March 26, 1974 (Tuesday)
The Bayou Club
Washington D.C., U.S.A.
Tuesday, March 26, 1974, Badfinger appeared at The Bayou Club,
a small hall at the fringe of Washington's trendy Georgetown area. At the time, that
block was a run-down wharf area consisting of warehouses and industrial buildings.
The hall was small and bare: usually, only local groups and lesser known acts played
there. It was such a hole-in-the-wall place. It was like watching someone in a dank
basement. It was so rundown, it had me thinking, "Wait a minute? They don't
The Bayou Club was only a mile from the Kennedy Center, the location of what I consider to be the best of Badfinger's shows that I saw, in July 1972. While close in distance, the two halls were worlds far apart. The Kennedy Center was classy and had good acoustics, and represented quality. The Bayou looked like an unfinished basement. The band deserved much more than that. There was no backstage, just an unfinished room with a few chairs. We had to go out and sit in stiff chairs at two small tables at the edge of the small stage.
We ended up sitting with Kathie [Joey's wife], Toni [at the time, Bill Collins' wife], and Bill, at the front of the stage. The poor sound system malfunctioned during Pete's Timeless solo. It was a ghastly sound, an electric roar and hiss. I was close enough to see the frustration on his face, even in the darkness of the club, and heard him curse softly, under his breath. Fergie came to the rescue quickly, fixed the problem, and the performance ended a short while later. There was no second show, as I recall. We spent a little time with them later in Georgetown, and then went home: after all, it was a weeknight, and daily routines had to be maintained. If I'd known what would later happen, I would have skipped classes that day at my nearby campus.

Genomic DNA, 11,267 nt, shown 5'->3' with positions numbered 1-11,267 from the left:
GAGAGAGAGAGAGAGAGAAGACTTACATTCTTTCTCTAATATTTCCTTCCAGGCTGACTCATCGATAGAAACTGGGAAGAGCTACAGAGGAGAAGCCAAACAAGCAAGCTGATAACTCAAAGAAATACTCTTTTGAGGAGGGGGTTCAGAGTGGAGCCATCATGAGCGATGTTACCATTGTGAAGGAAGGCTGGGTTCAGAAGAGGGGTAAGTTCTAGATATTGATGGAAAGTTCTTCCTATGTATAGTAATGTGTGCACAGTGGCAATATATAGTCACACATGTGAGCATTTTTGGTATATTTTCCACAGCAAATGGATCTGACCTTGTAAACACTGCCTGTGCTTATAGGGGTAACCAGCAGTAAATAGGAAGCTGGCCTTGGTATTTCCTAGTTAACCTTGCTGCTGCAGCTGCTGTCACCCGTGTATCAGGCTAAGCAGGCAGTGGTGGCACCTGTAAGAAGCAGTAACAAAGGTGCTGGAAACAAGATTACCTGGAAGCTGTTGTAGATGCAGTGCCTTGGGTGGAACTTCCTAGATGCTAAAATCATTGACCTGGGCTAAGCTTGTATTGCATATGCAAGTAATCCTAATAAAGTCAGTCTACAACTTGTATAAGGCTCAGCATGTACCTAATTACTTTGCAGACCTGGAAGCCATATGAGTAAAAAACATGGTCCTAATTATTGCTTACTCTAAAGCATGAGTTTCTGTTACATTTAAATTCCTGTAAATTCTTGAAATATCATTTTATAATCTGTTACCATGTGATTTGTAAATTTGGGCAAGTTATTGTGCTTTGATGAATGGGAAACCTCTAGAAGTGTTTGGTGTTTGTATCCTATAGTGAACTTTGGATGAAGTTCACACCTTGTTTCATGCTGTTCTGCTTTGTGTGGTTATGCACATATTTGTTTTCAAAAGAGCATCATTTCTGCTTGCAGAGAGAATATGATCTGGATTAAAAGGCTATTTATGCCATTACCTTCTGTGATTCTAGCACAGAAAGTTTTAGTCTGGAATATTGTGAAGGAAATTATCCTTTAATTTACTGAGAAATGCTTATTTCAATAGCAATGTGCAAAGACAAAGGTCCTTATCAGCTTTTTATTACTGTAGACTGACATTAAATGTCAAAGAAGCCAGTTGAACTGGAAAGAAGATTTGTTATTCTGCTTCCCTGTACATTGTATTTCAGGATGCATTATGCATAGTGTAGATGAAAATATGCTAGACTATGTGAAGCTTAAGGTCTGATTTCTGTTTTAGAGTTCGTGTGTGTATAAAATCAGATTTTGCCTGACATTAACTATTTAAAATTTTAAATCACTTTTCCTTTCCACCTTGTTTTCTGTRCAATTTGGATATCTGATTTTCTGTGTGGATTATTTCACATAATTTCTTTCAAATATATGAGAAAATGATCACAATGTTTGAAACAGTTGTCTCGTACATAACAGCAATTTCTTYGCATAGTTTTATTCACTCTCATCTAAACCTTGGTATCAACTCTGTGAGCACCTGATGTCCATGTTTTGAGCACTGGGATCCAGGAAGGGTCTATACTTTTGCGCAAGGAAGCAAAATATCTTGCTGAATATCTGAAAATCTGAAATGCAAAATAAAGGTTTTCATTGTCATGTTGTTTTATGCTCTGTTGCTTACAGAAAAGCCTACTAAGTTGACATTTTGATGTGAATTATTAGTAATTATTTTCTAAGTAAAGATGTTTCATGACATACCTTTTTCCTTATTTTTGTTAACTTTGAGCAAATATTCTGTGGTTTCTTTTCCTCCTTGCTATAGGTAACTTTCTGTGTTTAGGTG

Leo Sayer was in town that same night at The Cellar Door, a nearby club that was in a better-looking block. Kathie said they were going to see that show later and she said, 'We're going. Do you want to go?' My friend Char and I crowded with them into a station wagon for the short ride. This ride gave me the opportunity for my only conversation with Tom, who was next to me and he was like, 'Hi. What's you name?' I had a good little talk with him. He asked about me. It wasn't music-oriented. He was very pleasant and kind.